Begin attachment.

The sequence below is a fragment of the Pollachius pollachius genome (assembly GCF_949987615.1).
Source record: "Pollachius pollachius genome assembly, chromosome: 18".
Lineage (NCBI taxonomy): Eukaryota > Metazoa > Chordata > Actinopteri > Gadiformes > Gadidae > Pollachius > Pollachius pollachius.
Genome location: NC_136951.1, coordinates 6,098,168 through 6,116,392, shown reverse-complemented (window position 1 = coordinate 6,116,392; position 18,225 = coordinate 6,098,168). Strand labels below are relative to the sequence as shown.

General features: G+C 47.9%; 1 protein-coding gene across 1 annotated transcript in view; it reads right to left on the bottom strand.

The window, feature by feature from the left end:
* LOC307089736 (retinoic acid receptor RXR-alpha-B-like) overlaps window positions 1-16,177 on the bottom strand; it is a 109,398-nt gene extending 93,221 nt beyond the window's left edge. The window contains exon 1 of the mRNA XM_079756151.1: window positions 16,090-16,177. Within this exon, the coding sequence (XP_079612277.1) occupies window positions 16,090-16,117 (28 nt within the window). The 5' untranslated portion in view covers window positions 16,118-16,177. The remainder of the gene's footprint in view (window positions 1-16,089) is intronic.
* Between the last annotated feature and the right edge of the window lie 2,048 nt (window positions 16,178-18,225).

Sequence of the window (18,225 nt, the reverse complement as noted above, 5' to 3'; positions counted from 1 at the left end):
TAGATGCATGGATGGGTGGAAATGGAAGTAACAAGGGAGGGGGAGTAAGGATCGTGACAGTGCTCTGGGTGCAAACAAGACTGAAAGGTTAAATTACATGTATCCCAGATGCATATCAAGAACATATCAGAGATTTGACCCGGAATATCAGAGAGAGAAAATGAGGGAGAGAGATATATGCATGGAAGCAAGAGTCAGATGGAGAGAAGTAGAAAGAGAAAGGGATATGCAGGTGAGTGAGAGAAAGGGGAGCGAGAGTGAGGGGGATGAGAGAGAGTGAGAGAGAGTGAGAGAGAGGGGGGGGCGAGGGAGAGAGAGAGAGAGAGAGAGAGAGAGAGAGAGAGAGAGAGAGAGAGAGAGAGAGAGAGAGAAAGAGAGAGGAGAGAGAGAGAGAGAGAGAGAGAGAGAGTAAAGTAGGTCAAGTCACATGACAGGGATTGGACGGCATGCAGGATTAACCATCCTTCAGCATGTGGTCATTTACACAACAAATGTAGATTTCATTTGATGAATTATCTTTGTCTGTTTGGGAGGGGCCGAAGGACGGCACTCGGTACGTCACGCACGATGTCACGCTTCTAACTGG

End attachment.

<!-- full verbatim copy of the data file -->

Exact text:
The sequence below is a fragment of the Pollachius pollachius genome (assembly GCF_949987615.1).
Source record: "Pollachius pollachius genome assembly, chromosome: 18".
Lineage (NCBI taxonomy): Eukaryota > Metazoa > Chordata > Actinopteri > Gadiformes > Gadidae > Pollachius > Pollachius pollachius.
Genome location: NC_136951.1, coordinates 6,098,168 through 6,116,392, shown reverse-complemented (window position 1 = coordinate 6,116,392; position 18,225 = coordinate 6,098,168). Strand labels below are relative to the sequence as shown.

General features: G+C 47.9%; 1 protein-coding gene across 1 annotated transcript in view; it reads right to left on the bottom strand.

The window, feature by feature from the left end:
* LOC307089736 (retinoic acid receptor RXR-alpha-B-like) overlaps window positions 1-16,177 on the bottom strand; it is a 109,398-nt gene extending 93,221 nt beyond the window's left edge. The window contains exon 1 of the mRNA XM_079756151.1: window positions 16,090-16,177. Within this exon, the coding sequence (XP_079612277.1) occupies window positions 16,090-16,117 (28 nt within the window). The 5' untranslated portion in view covers window positions 16,118-16,177. The remainder of the gene's footprint in view (window positions 1-16,089) is intronic.
* Between the last annotated feature and the right edge of the window lie 2,048 nt (window positions 16,178-18,225).

Sequence of the window (18,225 nt, the reverse complement as noted above, 5' to 3'; positions counted from 1 at the left end):
TAGATGCATGGATGGGTGGAAATGGAAGTAACAAGGGAGGGGGAGTAAGGATCGTGACAGTGCTCTGGGTGCAAACAAGACTGAAAGGTTAAATTACATGTATCCCAGATGCATATCAAGAACATATCAGAGATTTGACCCGGAATATCAGAGAGAGAAAATGAGGGAGAGAGATATATGCATGGAAGCAAGAGTCAGATGGAGAGAAGTAGAAAGAGAAAGGGATATGCAGGTGAGTGAGAGAAAGGGGAGCGAGAGTGAGGGGGATGAGAGAGAGTGAGAGAGAGTGAGAGAGAGGGGGGGGCGAGGGAGAGAGAGAGAGAGAGAGAGAGAGAGAGAGAGAGAGAGAGAGAGAGAGAGAGAGAGAGAGAAAGAGAGAGGAGAGAGAGAGAGAGAGAGAGAGAGAGAGTAAAGTAGGTCAAGTCACATGACAGGGATTGGACGGCATGCAGGATTAACCATCCTTCAGCATGTGGTCATTTACACAACAAATGTAGATTTCATTTGATGAATTATCTTTGTCTGTTTGGGAGGGGCCGAAGGACGGCACTCGGTACGTCACGCACGATGTCACGCTTCTAACTGG